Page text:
As to why I was curious upon a question like this : given that ancient Hinduism has given world the popular literature work of kama sutra, so surely there must be some reference as to a thing like this in our religion, moreover this occupation/practice is as old as any other ancient puja or culture, so surely there must be a piece of script regarding this topic.

what I exactly seek to know : Are there any specific piece of literature discussing about this very topic ? Was this taboo practice considered a sin and why so ? Were there any instances where gods were directly involved in any such thing ?

N.B. : I don't wish to offend anyone.

  • 1
    Puranas do have stories of prostitutes where they got liberated after praying to Shiva or expiating their sins by visiting some Tirthas.
    – The Destroyer
    Oct 31, 2016 at 15:43
  • "why was it allowed to continue then..." - why do you see it even now? why do you see adharma consistently across all yugas? Oct 31, 2016 at 16:50
  • @sv. I meant if such a practice was regarded as sin, why wasn't it abandoned legally, in other words anyone practicing those weren't punished, like thieves or burglars were.
    – Arnav Das
    Oct 31, 2016 at 16:53
  • 2
    'why' is a difficult question, there cannot be a single correct answer. 'what' can be answered. why is prostitution still legal in some countries even today? what about gambling? consuming liquor? supply & demand. Oct 31, 2016 at 17:10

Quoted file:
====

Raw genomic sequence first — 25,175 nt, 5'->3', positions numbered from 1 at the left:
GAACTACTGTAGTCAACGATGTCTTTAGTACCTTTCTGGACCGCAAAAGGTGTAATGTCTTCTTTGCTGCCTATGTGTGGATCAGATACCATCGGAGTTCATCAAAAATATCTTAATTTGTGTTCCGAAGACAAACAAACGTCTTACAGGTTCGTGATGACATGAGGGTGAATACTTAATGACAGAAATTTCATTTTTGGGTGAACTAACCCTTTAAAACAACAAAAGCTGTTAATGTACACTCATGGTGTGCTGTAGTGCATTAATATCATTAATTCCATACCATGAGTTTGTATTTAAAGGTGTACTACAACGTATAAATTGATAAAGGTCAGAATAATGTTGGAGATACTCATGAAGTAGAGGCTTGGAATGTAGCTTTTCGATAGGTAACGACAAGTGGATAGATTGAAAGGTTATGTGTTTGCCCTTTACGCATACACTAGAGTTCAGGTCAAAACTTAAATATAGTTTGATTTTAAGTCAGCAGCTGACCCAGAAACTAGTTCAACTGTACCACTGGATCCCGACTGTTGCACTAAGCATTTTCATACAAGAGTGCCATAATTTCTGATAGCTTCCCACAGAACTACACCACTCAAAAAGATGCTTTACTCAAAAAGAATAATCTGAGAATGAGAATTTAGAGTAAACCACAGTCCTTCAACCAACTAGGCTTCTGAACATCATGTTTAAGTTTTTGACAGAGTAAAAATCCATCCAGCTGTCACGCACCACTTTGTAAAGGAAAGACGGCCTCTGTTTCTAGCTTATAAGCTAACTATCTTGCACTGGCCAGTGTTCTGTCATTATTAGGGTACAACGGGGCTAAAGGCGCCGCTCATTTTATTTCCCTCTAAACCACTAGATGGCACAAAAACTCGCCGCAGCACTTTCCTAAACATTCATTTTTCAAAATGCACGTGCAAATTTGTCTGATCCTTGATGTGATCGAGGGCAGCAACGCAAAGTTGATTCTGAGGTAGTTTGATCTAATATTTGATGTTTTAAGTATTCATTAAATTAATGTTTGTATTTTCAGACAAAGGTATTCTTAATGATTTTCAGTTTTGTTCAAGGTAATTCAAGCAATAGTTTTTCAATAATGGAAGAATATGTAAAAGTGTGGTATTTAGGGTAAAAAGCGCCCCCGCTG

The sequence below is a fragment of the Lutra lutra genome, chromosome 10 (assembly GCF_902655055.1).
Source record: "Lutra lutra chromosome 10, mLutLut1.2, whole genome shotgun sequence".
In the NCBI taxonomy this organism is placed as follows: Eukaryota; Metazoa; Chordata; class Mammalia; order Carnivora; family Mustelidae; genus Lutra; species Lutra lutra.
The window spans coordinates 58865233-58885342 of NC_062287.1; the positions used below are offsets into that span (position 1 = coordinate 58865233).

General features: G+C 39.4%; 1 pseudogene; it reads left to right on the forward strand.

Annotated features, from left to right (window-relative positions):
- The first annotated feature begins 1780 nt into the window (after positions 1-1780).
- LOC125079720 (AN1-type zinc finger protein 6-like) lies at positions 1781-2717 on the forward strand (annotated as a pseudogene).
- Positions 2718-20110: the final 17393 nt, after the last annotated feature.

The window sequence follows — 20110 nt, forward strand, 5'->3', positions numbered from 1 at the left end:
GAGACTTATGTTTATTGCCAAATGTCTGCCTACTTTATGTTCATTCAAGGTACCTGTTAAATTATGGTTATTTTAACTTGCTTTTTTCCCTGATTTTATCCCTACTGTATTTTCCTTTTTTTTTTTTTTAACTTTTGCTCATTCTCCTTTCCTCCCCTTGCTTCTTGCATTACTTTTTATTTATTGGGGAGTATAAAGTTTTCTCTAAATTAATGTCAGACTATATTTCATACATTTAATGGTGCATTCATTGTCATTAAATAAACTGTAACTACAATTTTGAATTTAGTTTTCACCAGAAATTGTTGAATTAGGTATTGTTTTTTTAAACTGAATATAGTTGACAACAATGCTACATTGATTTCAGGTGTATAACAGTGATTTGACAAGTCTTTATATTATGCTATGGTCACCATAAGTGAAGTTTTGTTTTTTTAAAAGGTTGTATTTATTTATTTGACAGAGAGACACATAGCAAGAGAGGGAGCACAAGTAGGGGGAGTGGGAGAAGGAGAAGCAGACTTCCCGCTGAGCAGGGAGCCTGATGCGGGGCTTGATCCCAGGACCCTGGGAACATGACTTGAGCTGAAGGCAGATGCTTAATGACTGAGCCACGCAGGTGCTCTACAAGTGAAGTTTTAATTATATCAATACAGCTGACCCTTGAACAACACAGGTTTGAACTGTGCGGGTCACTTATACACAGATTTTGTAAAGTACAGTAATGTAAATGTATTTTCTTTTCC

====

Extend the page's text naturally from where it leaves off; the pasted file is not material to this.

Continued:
• @sv. i now see your point, asking in 'why' in that sense is a bit ambiguous too
    – Arnav Das
    Oct 31, 2016 at 17:33

2 Answers 2


Prostitution is always condemned in Hindu Scriptures.

Here are few verses from Parashara and the Manu Smritis:

66.By selling Wine and meat,by consuming prohibited foods,cohabiting with prostitutes a shoodra falls from his caste.(Parashara Smriti)

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  1. On carnal intercourse with a beast, or a prostitute and the like, or with a female buffalo, or with a female camel, or with a she monkey, or with a sow, or a female ass, one should perform the Prajapatya penance.

enter image description here

Similarly, the Manu Smriti says:

4.84. Let him not accept presents from a king who is not descended from the Kshatriya race, nor from butchers, oil-manufacturers, and publicans, nor from those who subsist by the gain of prostitutes.

4.85. One oil-press is as (bad) as ten slaughter-houses, one tavern as (bad as) ten oil-presses, one brothel as (bad as) ten taverns, one king as (bad as) ten brothels

enter image description here

Were there any instances where gods were directly involved in any such thing ?

I don't know of any such instances.

  • 1
    " a shoodra falls from his caste" -- so he becomes casteless? Dec 1, 2016 at 19:30
  • 1
    Yeah probably that is what is meant..he becomes an outcaste..
    – Rickross
    Dec 2, 2016 at 5:18
  • 1
    Thanks for your feedback @Bingming
    – Rickross
    Feb 11 at 9:26
  • 1
    You can check my answer hinduism.stackexchange.com/a/58183/24460 on this post. I have quoted some ślokas.
    – Bingming
    Feb 12 at 0:43
  • 1
    Upvoted the answer @Bingming
    – Rickross
    Feb 12 at 5:11